Koyasan! A Return To The Scene Of The Crime

Tomorrow morning (July 3 in Japan, though it’s only dawning July 2 in the U.S. now) I’m traveling to Koyasan (Mount Koya), in Wakayama Prefecture — one of Japan’s most sacred peaks and the setting for my newest Hiro Hattori mystery, Trial on Mount Koya, which releases July 3.

As part of my ongoing project to climb 100 of Japan’s most famous peaks in a single year, I’ll be climbing and hiking on and around Mount Koya on July 3 and 4, to celebrate the release of this new novel.

Mount Koya isn’t on the official list of Nihon Hyakumeizan (100 Famous Mountains of Japan), but I’m using it as a substitute for Mount Adatara, in Fukushima, which remains too irradiated to climb safely (following the incident at the Fukushima nuclear power plant several years ago). Given my recent cancer treatment, and an abundance of caution, I needed a stand-in for Adatara, and since Koyasan is within a few meters of the same height, it seemed like a natural choice.

I’ll be spending the nights of July 3 and 4 at Ekoin, my favorite shukubo (temple lodging) on Koyasan, and the temple that served as the inspiration for Myo-in, the fictitious temple in Trial on Mount Koya.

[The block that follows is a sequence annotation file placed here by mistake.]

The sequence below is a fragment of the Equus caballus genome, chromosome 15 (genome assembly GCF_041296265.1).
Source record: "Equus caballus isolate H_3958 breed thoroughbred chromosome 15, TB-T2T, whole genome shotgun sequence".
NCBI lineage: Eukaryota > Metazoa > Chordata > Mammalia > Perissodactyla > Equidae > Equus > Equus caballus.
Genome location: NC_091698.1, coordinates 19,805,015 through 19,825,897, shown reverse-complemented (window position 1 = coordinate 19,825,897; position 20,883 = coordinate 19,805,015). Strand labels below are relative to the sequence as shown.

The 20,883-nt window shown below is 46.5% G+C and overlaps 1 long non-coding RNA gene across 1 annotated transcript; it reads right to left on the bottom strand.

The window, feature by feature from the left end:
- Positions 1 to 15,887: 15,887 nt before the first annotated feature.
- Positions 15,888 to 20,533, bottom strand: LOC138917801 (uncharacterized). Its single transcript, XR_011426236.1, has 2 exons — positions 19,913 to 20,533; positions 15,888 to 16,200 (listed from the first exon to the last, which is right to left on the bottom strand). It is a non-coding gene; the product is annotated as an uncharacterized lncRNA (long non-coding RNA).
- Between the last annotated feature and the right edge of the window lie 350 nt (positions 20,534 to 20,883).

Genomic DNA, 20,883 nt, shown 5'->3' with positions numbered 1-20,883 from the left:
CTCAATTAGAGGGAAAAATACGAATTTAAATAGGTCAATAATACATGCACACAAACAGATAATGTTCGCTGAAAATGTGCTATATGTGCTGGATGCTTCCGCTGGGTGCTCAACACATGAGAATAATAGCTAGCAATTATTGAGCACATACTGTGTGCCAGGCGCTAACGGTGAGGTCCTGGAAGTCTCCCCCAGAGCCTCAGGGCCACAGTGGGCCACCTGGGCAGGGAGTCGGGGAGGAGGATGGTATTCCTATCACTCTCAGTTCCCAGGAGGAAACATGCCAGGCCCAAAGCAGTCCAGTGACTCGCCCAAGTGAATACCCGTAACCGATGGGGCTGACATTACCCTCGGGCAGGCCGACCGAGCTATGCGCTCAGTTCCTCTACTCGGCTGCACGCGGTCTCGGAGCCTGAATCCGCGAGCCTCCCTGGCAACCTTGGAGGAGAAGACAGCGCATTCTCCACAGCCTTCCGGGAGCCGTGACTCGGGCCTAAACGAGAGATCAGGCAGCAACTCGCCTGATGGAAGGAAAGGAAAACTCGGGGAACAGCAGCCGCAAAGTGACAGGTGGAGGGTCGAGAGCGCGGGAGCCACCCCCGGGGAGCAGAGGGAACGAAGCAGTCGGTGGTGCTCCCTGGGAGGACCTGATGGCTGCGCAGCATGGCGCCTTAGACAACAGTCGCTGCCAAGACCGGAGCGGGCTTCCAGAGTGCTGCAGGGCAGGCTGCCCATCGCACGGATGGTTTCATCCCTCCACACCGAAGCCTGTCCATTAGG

Ekoin was established over a thousand years ago, and remains an active Shingon Buddhist temple to this day. The priests welcome visitors of all faiths, and open their morning worship services and goma fire ceremony to visitors year-round.

They also serve delicious shojin ryori–Buddhist temple cuisine–a traditional style of cooking that originated in temples and contains no animal products. That doesn’t mean it’s short on flavor, though. A shojin ryori meal traditionally contains a multitude of colors, flavors, and textures, as well as both hot and cold dishes.

It’s my favorite style of cooking in Japan–really, my favorite in the world–and Ekoin has some of the best I’ve tasted in Japan.

Although the current weather report suggests I may find myself trapped inside the temple while a storm rages around me on the peak, if it happens, I’ll consider it poetic justice. After all, that’s precisely what I did to Hiro and Father Mateo in this soon-to-be-released adventure.

I’m just glad I’m not likely to find myself trapped with a killer who poses his victims as the Buddhist judges of the afterlife, the way they did. Here’s hoping my adventure has a little less excitement than they encounter on the page!